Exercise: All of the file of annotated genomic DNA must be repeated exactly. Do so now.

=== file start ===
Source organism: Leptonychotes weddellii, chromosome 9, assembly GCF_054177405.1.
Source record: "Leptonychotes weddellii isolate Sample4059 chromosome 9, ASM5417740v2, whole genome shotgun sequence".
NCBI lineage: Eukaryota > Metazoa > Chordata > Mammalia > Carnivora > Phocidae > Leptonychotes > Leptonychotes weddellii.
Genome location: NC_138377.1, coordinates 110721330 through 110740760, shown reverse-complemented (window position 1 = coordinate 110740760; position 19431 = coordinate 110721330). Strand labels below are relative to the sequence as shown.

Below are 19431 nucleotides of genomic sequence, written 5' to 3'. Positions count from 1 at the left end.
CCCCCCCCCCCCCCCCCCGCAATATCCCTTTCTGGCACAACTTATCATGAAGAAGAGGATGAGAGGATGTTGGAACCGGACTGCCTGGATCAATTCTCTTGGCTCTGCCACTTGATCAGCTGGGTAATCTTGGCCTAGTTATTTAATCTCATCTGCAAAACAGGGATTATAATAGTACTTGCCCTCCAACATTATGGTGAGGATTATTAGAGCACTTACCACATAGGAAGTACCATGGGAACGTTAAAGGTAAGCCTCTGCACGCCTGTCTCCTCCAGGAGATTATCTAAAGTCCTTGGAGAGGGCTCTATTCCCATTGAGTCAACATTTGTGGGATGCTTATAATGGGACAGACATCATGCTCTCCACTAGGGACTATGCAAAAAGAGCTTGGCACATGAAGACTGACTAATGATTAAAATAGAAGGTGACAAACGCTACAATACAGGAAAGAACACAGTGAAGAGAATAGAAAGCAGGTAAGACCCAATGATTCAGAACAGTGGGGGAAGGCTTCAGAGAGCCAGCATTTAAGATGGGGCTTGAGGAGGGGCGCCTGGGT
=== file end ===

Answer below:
Source organism: Leptonychotes weddellii, chromosome 9, assembly GCF_054177405.1.
Source record: "Leptonychotes weddellii isolate Sample4059 chromosome 9, ASM5417740v2, whole genome shotgun sequence".
NCBI lineage: Eukaryota > Metazoa > Chordata > Mammalia > Carnivora > Phocidae > Leptonychotes > Leptonychotes weddellii.
Genome location: NC_138377.1, coordinates 110721330 through 110740760, shown reverse-complemented (window position 1 = coordinate 110740760; position 19431 = coordinate 110721330). Strand labels below are relative to the sequence as shown.

Below are 19431 nucleotides of genomic sequence, written 5' to 3'. Positions count from 1 at the left end.
CCCCCCCCCCCCCCCCCCGCAATATCCCTTTCTGGCACAACTTATCATGAAGAAGAGGATGAGAGGATGTTGGAACCGGACTGCCTGGATCAATTCTCTTGGCTCTGCCACTTGATCAGCTGGGTAATCTTGGCCTAGTTATTTAATCTCATCTGCAAAACAGGGATTATAATAGTACTTGCCCTCCAACATTATGGTGAGGATTATTAGAGCACTTACCACATAGGAAGTACCATGGGAACGTTAAAGGTAAGCCTCTGCACGCCTGTCTCCTCCAGGAGATTATCTAAAGTCCTTGGAGAGGGCTCTATTCCCATTGAGTCAACATTTGTGGGATGCTTATAATGGGACAGACATCATGCTCTCCACTAGGGACTATGCAAAAAGAGCTTGGCACATGAAGACTGACTAATGATTAAAATAGAAGGTGACAAACGCTACAATACAGGAAAGAACACAGTGAAGAGAATAGAAAGCAGGTAAGACCCAATGATTCAGAACAGTGGGGGAAGGCTTCAGAGAGCCAGCATTTAAGATGGGGCTTGAGGAGGGGCGCCTGGGT